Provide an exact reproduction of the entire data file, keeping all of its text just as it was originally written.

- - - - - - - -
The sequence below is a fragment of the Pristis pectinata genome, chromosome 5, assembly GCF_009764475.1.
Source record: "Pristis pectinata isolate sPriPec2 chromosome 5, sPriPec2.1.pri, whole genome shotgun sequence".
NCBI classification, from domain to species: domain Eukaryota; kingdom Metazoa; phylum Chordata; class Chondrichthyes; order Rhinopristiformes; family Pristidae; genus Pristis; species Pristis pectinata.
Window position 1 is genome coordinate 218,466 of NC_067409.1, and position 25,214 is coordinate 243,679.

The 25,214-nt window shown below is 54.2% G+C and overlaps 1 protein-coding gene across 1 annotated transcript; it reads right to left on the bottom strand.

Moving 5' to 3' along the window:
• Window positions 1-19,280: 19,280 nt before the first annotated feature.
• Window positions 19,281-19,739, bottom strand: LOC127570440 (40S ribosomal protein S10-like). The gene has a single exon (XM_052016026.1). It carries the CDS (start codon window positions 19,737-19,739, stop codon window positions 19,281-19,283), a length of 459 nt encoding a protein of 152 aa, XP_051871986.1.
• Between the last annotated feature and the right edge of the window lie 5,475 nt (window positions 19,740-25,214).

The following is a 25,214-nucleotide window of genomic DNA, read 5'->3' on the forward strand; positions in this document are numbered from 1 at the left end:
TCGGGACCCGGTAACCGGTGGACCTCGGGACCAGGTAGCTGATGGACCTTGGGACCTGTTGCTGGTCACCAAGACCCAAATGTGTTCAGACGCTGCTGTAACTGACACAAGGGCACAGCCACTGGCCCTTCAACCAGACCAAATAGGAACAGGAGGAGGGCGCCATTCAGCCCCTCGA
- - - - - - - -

The sequence below is a fragment of the Pristis pectinata genome, chromosome 5, assembly GCF_009764475.1.
Source record: "Pristis pectinata isolate sPriPec2 chromosome 5, sPriPec2.1.pri, whole genome shotgun sequence".
NCBI classification, from domain to species: domain Eukaryota; kingdom Metazoa; phylum Chordata; class Chondrichthyes; order Rhinopristiformes; family Pristidae; genus Pristis; species Pristis pectinata.
Window position 1 is genome coordinate 218,466 of NC_067409.1, and position 25,214 is coordinate 243,679.

The 25,214-nt window shown below is 54.2% G+C and overlaps 1 protein-coding gene across 1 annotated transcript; it reads right to left on the bottom strand.

Moving 5' to 3' along the window:
• Window positions 1-19,280: 19,280 nt before the first annotated feature.
• Window positions 19,281-19,739, bottom strand: LOC127570440 (40S ribosomal protein S10-like). The gene has a single exon (XM_052016026.1). It carries the CDS (start codon window positions 19,737-19,739, stop codon window positions 19,281-19,283), a length of 459 nt encoding a protein of 152 aa, XP_051871986.1.
• Between the last annotated feature and the right edge of the window lie 5,475 nt (window positions 19,740-25,214).

The following is a 25,214-nucleotide window of genomic DNA, read 5'->3' on the forward strand; positions in this document are numbered from 1 at the left end:
TCGGGACCCGGTAACCGGTGGACCTCGGGACCAGGTAGCTGATGGACCTTGGGACCTGTTGCTGGTCACCAAGACCCAAATGTGTTCAGACGCTGCTGTAACTGACACAAGGGCACAGCCACTGGCCCTTCAACCAGACCAAATAGGAACAGGAGGAGGGCGCCATTCAGCCCCTCGA